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Thomas J. Jackson, born on January 21, 1824, was also a deeply religious man. He was sometimes ridiculed for his peculiar, eccentric behavior. Jackson was extremely shy, but after a harsh upbringing, he learned to read, and managed to graduate from West Point in 1846. He fought in the Mexican War, where he met Robert E. Lee. In 1851, Jackson became a professor at the Virginia Military Institute (VMI) in Lexington, Virginia, where his teaching methods received criticism. His first wife died in childbirth, but he remarried a few years later.

When the Civil War broke out, Jackson was assigned to Harpers Ferry, where he commanded the “Stonewall Brigade.” His strategic military genius helped win battles at First and Second Manassas, the Peninsula and Valley Campaigns, and the Battle of Fredericksburg. During the Battle of Chancellorsville in May, 1863, Jackson was mistaken for the enemy by his own men and wounded. His arm was amputated, and it was thought he would recover. But after eight days, he succumbed to pneumonia. He died on May 10, 1863, and is buried in Lexington Cemetery (his left arm is buried at Ellwood Manor).

Lee and Jackson were two of the most prolific generals of the Civil War. Their religious conviction and military genius will always be admired and revered. Both men, along with Jefferson Davis, are featured in the carving on Stone Mountain, Georgia.

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Turner Ashby Day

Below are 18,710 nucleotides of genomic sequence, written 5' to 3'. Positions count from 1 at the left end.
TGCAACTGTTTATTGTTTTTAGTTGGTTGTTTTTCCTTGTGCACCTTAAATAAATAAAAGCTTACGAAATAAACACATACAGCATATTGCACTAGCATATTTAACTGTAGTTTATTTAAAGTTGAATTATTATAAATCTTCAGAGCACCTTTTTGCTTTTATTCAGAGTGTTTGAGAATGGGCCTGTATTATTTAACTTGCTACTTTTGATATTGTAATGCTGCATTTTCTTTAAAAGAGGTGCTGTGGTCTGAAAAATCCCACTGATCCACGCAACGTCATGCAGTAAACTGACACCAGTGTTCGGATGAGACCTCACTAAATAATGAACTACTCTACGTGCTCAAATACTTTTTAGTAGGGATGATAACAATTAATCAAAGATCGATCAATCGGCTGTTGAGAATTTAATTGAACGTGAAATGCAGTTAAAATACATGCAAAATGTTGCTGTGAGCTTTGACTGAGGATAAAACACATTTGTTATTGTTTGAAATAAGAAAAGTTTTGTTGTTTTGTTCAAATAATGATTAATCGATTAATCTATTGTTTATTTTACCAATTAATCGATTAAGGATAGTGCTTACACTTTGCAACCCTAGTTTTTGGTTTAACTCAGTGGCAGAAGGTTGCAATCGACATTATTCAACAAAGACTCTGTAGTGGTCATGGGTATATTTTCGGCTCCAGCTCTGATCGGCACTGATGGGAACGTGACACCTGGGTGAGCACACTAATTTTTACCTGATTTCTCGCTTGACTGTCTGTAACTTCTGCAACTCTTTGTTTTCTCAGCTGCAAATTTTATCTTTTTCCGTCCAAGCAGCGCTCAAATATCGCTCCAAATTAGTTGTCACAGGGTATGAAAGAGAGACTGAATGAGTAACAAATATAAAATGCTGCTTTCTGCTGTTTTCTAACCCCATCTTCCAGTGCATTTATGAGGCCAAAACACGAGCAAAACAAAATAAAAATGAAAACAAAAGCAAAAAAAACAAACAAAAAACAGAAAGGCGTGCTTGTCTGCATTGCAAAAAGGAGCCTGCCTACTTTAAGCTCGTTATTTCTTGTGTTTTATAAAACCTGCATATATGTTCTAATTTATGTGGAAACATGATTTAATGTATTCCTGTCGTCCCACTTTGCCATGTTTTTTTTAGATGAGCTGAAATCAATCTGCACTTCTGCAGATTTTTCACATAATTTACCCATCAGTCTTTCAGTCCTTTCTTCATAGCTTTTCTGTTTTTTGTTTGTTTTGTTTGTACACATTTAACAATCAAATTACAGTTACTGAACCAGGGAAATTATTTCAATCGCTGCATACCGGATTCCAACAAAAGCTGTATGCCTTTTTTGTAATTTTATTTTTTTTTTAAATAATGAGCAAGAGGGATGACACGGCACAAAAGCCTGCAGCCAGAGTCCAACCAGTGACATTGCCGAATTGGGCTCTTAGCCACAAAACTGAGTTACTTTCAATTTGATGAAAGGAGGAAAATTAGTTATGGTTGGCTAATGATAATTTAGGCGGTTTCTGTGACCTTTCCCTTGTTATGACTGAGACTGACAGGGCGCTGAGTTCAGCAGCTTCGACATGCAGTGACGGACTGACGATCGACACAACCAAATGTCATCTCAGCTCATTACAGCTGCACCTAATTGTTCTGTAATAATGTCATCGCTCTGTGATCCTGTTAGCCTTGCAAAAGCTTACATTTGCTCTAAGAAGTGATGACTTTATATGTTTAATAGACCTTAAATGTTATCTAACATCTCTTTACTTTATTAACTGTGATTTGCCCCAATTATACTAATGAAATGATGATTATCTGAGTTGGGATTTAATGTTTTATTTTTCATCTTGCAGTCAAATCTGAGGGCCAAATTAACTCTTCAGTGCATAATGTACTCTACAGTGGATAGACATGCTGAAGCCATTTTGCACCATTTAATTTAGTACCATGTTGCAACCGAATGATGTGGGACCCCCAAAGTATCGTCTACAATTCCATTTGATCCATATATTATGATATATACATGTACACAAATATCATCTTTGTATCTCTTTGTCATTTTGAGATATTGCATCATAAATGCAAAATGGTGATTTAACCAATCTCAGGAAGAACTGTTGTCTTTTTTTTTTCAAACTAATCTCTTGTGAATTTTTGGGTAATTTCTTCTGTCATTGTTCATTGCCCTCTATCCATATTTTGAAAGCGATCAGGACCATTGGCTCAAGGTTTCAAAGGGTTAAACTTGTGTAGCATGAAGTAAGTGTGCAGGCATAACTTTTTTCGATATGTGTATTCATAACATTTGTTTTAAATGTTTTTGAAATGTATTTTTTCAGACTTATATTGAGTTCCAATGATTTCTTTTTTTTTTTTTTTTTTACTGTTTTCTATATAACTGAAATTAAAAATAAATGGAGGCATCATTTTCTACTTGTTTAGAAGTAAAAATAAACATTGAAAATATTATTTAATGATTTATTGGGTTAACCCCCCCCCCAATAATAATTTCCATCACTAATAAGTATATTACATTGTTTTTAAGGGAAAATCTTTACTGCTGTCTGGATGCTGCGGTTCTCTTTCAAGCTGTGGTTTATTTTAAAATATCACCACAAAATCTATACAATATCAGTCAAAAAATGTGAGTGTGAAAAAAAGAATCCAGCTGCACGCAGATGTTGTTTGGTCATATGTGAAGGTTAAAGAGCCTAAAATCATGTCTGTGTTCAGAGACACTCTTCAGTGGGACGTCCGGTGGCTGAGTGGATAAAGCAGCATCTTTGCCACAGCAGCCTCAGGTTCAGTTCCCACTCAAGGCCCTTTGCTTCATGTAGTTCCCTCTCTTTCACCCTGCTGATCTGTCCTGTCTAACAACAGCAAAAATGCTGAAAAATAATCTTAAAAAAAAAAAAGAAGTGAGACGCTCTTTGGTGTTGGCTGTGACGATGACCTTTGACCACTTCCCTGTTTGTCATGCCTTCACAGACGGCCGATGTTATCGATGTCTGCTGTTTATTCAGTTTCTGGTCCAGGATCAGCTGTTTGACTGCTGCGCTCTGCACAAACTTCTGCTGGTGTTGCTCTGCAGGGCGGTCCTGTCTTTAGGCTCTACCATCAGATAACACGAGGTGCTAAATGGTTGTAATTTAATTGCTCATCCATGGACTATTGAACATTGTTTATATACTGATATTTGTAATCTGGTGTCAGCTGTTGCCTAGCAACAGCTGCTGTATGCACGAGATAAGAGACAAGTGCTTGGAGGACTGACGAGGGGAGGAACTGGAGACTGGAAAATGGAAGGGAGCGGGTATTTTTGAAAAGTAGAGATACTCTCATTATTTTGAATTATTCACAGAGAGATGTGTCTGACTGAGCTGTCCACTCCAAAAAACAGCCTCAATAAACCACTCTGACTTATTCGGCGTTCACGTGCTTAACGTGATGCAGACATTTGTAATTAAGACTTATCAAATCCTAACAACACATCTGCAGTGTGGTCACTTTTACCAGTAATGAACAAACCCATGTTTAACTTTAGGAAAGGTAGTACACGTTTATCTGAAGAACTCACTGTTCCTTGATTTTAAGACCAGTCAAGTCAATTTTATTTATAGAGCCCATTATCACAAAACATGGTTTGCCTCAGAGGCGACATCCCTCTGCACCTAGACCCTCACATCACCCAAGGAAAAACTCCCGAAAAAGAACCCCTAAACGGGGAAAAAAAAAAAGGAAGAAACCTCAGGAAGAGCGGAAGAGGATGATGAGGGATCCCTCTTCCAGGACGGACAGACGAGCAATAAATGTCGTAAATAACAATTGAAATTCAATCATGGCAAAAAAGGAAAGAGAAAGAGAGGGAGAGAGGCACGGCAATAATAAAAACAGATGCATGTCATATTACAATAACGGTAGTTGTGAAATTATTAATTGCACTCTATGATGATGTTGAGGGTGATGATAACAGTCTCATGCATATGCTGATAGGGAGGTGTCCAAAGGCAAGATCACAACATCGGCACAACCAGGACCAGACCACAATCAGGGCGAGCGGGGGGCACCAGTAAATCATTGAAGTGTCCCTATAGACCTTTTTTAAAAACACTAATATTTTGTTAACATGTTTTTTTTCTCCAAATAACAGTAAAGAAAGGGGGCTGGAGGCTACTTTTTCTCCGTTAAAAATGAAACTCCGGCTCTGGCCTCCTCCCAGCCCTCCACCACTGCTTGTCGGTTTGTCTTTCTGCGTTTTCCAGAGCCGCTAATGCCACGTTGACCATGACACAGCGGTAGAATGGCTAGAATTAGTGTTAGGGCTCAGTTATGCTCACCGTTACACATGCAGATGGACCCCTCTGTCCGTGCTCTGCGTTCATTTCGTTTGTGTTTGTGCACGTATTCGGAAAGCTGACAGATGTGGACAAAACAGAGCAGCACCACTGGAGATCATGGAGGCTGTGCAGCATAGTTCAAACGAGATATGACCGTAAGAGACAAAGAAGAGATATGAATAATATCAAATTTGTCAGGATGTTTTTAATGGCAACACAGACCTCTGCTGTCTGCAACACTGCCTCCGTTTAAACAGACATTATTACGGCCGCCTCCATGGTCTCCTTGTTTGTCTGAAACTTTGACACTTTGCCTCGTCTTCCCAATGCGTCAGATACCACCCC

On this date in 1862, Confederate Colonel Turner Ashby met his fate at the Battle of Good’s Farm. Ashby’s grandeur so captivated the South that he was compared to a knight, a pirate, and a crusader. He was a superb horseman and a daring soldier under the command of Stonewall Jackson. He customarily rode a beautiful white horse, regardless of the additional danger. He was third generation military. His grandfather, Jack, fought as a captain in the Revolutionary War, and his father served as a colonel in the War of 1812. As was the case with most Southern gentry at the time, Ashby was an accomplished horseman. His favorite pastime was fox hunting, and he competed frequently in jousting tournaments, almost always placing first.

When Virginia left the Union on April 17, 1861, Ashby persuaded Governor John Letcher to order the state’s militia to capture the federal arsenal at Harpers’ Ferry. Arriving too late, Ashby found most of the buildings and the 15,000 small arms located in the arsenal burned by Union troops. Ashby’s Rangers remained in the area, patrolling the fords of the Potomac River, and bridges spanning from both Harpers Ferry and Point of Rocks, Maryland. The Rangers disrupted the Baltimore and Ohio Railroad, and obstructed the passage of boats on the Chesapeake and Ohio Canal, otherwise known as the grand old ditch.